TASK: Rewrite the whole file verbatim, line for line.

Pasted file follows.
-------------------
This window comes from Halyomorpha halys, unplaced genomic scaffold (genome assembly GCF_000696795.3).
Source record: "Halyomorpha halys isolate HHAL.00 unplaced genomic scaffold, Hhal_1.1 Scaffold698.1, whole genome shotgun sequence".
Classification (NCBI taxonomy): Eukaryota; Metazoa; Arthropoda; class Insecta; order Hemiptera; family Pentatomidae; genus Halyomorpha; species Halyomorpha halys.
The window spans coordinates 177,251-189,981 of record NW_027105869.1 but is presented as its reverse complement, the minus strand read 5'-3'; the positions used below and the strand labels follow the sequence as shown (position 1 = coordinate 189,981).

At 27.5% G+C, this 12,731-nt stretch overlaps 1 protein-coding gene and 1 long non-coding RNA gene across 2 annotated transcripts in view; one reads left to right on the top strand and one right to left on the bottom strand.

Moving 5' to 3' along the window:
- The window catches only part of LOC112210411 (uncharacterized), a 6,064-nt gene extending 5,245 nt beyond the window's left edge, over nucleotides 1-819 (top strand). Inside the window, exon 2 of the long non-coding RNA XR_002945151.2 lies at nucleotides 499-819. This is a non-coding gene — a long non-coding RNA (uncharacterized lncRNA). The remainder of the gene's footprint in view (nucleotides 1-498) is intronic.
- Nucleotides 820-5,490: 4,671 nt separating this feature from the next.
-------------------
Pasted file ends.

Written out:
This window comes from Halyomorpha halys, unplaced genomic scaffold (genome assembly GCF_000696795.3).
Source record: "Halyomorpha halys isolate HHAL.00 unplaced genomic scaffold, Hhal_1.1 Scaffold698.1, whole genome shotgun sequence".
Classification (NCBI taxonomy): Eukaryota; Metazoa; Arthropoda; class Insecta; order Hemiptera; family Pentatomidae; genus Halyomorpha; species Halyomorpha halys.
The window spans coordinates 177,251-189,981 of record NW_027105869.1 but is presented as its reverse complement, the minus strand read 5'-3'; the positions used below and the strand labels follow the sequence as shown (position 1 = coordinate 189,981).

At 27.5% G+C, this 12,731-nt stretch overlaps 1 protein-coding gene and 1 long non-coding RNA gene across 2 annotated transcripts in view; one reads left to right on the top strand and one right to left on the bottom strand.

Moving 5' to 3' along the window:
- The window catches only part of LOC112210411 (uncharacterized), a 6,064-nt gene extending 5,245 nt beyond the window's left edge, over nucleotides 1-819 (top strand). Inside the window, exon 2 of the long non-coding RNA XR_002945151.2 lies at nucleotides 499-819. This is a non-coding gene — a long non-coding RNA (uncharacterized lncRNA). The remainder of the gene's footprint in view (nucleotides 1-498) is intronic.
- Nucleotides 820-5,490: 4,671 nt separating this feature from the next.